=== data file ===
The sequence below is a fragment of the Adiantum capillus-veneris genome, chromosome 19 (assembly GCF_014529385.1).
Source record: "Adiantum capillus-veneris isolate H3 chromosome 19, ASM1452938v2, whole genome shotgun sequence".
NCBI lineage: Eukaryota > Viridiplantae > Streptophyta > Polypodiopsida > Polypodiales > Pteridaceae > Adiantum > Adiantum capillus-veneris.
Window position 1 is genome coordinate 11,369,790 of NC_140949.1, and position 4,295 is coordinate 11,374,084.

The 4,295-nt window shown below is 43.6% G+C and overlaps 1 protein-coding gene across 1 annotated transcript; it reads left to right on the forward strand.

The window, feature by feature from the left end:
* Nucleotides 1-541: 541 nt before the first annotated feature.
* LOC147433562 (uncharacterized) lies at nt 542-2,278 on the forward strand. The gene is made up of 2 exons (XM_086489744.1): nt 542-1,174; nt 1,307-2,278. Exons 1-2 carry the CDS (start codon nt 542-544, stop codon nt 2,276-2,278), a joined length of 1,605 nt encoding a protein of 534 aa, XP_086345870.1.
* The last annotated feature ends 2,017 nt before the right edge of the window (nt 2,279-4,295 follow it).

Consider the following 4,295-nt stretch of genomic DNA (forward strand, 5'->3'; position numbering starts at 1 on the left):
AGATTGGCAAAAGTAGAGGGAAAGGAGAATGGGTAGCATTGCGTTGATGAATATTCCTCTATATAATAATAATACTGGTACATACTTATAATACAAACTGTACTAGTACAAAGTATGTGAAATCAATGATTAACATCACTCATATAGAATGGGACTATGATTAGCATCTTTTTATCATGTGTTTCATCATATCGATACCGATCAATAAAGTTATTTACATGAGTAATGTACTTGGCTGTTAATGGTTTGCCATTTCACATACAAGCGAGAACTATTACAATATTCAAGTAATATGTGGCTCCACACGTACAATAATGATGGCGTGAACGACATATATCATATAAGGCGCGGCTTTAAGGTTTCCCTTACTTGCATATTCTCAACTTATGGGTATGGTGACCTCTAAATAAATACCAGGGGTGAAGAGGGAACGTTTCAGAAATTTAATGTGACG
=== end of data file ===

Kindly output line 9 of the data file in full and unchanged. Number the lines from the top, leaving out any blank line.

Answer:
* The last annotated feature ends 2,017 nt before the right edge of the window (nt 2,279-4,295 follow it).